Wednesday, December 17, 2014

Day 21 on IWTV: Claudia and the corpses

Why I have failed to point out Anne Rice's prose until this post is a major oversight on my part. Her prose has often been described as detailed, lush, vibrant. I agree. I would say her mind is awake, and her imagination is a well-exercised muscle. She does not hold back on description, but she never goes overboard. She treads the delicate balance of just enough description to help us see what she sees and hears and feels and tastes and smells, and that is a mark of a truly skilled writer.

For instance, to describe Louis's sadness, she uses images of darkness, nearing the edge of a cliff, cracks and faults in the earth. Anyone who has ever experienced a period of depression would recognize these. Anyone who's had a happy, blissful life devoid of any sadness (is there really anyone in life like that?) will be able to empathize at least.

Louis's depression threatens to descend and crash upon him once again. When he began to notice Claudia growing up, maturing into a woman, her mind no longer a child's. Anyone who has ever lost a lover or experienced the heartbreak of a break-up could identify with how Louis felt about this time in his life with Claudia.

It is easy to dismiss Louis's depression to his being inducted into the never-ending Night. But we must remember that he was already depressed when Lestat found him. He was mourning Paul's death. Languishing, inviting death to find him.

What Claudia did to the mother and daughter servants were macabre! Claudia has become an enigma to Lestat and Louis. If you are reading the novel along with me, you know the feeling of wanting to enter Claudia's mind, to see it from her point-of-view, and find out why she began behaving like this. But aren't women always a mystery?

Go read for yourself Interview with the Vampire: Claudia's Story, the graphic novel adapted by Ashley Marie Witter.

Lestat was mad at Claudia's brash actions, and Louis was trying to reason with him. As Claudia's "parents," they had had to take care of the problem of the servants: disposing the corpses and dealing with the bereaved family. There's a funny episode of Lestat getting a bit drunk...but this also forebodes a scary event to follow. Foreshadowing, my dear writers!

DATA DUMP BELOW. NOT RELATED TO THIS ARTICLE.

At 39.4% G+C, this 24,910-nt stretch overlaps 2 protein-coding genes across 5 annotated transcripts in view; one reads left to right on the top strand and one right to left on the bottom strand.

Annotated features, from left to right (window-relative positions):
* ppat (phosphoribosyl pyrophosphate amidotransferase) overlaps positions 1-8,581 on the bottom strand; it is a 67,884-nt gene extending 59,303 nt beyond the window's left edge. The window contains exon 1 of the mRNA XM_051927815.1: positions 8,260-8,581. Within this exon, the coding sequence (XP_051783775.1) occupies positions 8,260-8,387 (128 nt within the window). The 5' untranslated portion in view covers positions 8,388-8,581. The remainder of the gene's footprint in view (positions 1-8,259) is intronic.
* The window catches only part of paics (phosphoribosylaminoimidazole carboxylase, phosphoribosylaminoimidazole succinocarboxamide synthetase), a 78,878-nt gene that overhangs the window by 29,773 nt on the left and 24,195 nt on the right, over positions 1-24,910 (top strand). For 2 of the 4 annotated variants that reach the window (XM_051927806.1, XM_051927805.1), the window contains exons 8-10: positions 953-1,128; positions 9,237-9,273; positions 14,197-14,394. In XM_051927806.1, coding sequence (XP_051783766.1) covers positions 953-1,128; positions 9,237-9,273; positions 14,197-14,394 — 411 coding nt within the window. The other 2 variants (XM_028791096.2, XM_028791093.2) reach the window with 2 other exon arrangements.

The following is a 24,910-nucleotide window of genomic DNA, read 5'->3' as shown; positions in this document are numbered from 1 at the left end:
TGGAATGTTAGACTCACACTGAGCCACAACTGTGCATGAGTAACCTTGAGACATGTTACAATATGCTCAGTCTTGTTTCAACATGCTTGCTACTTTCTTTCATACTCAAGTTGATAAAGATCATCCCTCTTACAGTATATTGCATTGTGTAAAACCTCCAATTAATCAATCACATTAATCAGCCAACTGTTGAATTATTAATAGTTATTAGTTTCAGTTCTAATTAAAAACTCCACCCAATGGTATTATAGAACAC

Claudia asks the question coldly, "Which one of you made me the way I am?" In the movie played brilliantly by Dunst, she screams out the question. In the book, there is a chilling effect.

Claudia drops her bouquet of chrysanthemums. Think about it. This woman in a child's unchanging body, forever in that size and shape, and the diminutive petals of the mums scattering to the floor. That's the picture Anne paints for us.

Claudia is a unique vampire. She has spent her life more as a vampire than a human. She makes all of these realizations. Lestat, being mean, said Claudia would have grown up into a hag (and not age gracefully). The spite between these two is too painful.

Off-topic note. I just noticed that New Orleans is in Louisiana, and Louisiana is named after Louis XIV, King of France in 1643. Louisiana means Land of Louis. And Louis is our protagonist vampire!

Sunday, December 14, 2014

Day 20 on IWTV: Claudia's coffin

Before I go to the topic I wanted to write about in this entry, I want to quickly mention that Louis was learning to enjoy the great throng of strangers that were surrounding him in New Orleans, and from this detachment, he gave himself permission to drink blood from humans.

It's a Sunday and again at church I heard the admonition not to fall in love with this world, that we are simply pilgrims passing through, that our home is heaven. And while I do agree that heaven is our ultimate home, I can't help but fall in love with this world. I mean, look at it! The mountains, streams, rivers, trees, flowers, animals, oceans... what's not to love? I am fortunate to be born in a tropical archipelago paradise, beautiful seas and beaches, mountain ranges, plains. How can I not love being in this world?

And then you meet people. I wish to travel more, but wherever I did travel I see a lot of culture and art. And even seeing documentaries on TV about other peoples, how can you not fall in love with this world? Even God loved this world that He came into it as a Man.

But on with the story. That Louis would play along with Claudia this charade for the poor coffin maker showed how much Claudia's influence was on him. I wanted to underline the reason he gave to the coffin maker: "Her heart, she cannot live." Well, was it not Claudia's relentless heart that kept her alive as he fed on her? This was obviously too much for him.

Lestat and Claudia claimed the coffin, not without casualty, and yet Claudia did not sleep in it. It meant something different to her altogether. When we see a child's coffin it is an aberration of nature. It is a tragic picture. A bud snatched too early. But what do we think when a child killer wants it for herself?

Claudia has learned to hunt on her own, and haunted cemeteries and impoverished regions, making Lestat's heart stout. Louis, ever squeamish, couldn't bear it. She is quite a remarkable literary character. Lestat had a nickname for her: Sister Death. And a mocking one for Louis: Merciful Death.

The unholy trinity